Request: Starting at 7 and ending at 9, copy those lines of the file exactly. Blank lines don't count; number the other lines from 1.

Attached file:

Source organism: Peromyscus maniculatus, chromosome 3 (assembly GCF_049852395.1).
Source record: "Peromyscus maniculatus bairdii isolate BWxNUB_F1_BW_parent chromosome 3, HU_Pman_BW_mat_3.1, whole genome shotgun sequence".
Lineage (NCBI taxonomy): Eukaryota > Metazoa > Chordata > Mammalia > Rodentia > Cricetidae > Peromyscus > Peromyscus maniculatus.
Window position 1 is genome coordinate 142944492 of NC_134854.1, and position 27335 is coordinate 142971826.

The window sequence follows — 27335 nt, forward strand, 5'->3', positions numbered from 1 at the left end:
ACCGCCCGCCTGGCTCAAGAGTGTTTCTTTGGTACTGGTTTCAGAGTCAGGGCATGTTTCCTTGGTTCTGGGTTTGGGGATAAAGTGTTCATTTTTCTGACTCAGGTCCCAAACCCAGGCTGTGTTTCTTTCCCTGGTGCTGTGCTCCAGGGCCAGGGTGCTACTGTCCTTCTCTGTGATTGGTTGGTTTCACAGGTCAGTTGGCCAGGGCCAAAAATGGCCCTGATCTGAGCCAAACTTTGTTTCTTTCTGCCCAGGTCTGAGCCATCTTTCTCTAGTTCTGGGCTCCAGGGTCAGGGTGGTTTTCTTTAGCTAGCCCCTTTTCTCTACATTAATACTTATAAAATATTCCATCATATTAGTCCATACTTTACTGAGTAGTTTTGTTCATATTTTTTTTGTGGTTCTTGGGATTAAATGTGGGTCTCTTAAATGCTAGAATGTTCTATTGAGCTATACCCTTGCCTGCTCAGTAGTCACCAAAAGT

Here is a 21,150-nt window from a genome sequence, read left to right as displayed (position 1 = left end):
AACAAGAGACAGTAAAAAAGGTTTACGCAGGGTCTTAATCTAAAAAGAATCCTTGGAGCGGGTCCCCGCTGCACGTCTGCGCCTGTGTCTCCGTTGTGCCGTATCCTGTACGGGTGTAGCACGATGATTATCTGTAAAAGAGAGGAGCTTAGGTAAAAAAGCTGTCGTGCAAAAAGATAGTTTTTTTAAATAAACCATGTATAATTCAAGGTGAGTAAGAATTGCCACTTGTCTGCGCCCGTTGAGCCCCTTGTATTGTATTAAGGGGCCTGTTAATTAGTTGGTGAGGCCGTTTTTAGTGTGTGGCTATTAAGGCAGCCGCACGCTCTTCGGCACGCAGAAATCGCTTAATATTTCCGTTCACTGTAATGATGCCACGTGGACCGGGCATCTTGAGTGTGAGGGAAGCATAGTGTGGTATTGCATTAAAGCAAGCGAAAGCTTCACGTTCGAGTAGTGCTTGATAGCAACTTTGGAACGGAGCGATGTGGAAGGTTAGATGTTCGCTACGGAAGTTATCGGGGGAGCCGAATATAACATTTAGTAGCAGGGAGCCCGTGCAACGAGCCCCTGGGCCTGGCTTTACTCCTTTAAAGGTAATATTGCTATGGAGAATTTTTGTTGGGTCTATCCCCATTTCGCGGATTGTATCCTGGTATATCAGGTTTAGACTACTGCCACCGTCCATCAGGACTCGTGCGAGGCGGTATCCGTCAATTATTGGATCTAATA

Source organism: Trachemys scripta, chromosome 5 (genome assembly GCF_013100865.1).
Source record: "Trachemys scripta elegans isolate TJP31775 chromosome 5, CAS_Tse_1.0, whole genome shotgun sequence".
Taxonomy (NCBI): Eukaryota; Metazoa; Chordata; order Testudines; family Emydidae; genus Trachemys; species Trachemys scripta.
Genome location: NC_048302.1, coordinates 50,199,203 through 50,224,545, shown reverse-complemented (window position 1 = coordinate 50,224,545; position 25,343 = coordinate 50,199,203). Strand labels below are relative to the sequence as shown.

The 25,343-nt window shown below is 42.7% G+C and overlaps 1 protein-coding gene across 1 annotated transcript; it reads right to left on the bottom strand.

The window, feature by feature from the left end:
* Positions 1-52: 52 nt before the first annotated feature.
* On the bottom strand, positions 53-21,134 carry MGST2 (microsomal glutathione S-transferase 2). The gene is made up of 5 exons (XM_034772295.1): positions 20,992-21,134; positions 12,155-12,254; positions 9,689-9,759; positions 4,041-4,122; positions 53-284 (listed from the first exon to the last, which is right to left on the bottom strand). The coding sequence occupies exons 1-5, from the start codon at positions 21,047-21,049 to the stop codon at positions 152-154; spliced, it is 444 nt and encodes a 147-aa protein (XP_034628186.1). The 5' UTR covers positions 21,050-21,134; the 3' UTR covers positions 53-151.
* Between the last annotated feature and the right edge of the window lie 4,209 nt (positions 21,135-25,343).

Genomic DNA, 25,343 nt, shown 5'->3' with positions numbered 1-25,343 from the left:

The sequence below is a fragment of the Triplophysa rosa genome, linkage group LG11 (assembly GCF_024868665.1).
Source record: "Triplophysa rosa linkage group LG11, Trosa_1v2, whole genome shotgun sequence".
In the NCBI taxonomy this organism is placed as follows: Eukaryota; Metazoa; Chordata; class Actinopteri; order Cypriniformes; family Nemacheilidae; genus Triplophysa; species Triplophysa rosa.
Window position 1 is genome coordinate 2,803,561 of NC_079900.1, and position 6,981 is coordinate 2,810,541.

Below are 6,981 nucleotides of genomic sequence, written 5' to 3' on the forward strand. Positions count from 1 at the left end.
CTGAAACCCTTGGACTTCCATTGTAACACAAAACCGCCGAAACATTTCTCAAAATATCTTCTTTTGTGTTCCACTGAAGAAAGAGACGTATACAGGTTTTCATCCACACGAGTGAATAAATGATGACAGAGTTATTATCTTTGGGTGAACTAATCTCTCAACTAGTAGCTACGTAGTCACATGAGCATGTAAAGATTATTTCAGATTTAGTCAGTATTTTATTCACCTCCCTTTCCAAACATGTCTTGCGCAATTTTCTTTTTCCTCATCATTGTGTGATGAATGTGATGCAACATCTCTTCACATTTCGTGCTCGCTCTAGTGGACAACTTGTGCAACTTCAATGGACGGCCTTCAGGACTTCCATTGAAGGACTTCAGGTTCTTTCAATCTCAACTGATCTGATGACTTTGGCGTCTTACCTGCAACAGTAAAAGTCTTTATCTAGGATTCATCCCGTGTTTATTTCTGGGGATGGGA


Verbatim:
Here is a 21,150-nt window from a genome sequence, read left to right as displayed (position 1 = left end):
AACAAGAGACAGTAAAAAAGGTTTACGCAGGGTCTTAATCTAAAAAGAATCCTTGGAGCGGGTCCCCGCTGCACGTCTGCGCCTGTGTCTCCGTTGTGCCGTATCCTGTACGGGTGTAGCACGATGATTATCTGTAAAAGAGAGGAGCTTAGGTAAAAAAGCTGTCGTGCAAAAAGATAGTTTTTTTAAATAAACCATGTATAATTCAAGGTGAGTAAGAATTGCCACTTGTCTGCGCCCGTTGAGCCCCTTGTATTGTATTAAGGGGCCTGTTAATTAGTTGGTGAGGCCGTTTTTAGTGTGTGGCTATTAAGGCAGCCGCACGCTCTTCGGCACGCAGAAATCGCTTAATATTTCCGTTCACTGTAATGATGCCACGTGGACCGGGCATCTTGAGTGTGAGGGAAGCATAGTGTGGTATTGCATTAAAGCAAGCGAAAGCTTCACGTTCGAGTAGTGCTTGATAGCAACTTTGGAACGGAGCGATGTGGAAGGTTAGATGTTCGCTACGGAAGTTATCGGGGGAGCCGAATATAACATTTAGTAGCAGGGAGCCCGTGCAACGAGCCCCTGGGCCTGGCTTTACTCCTTTAAAGGTAATATTGCTATGGAGAATTTTTGTTGGGTCTATCCCCATTTCGCGGATTGTATCCTGGTATATCAGGTTTAGACTACTGCCACCGTCCATCAGGACTCGTGCGAGGCGGTATCCGTCAATTATTGGATCTAATA

Source organism: Trachemys scripta, chromosome 5 (genome assembly GCF_013100865.1).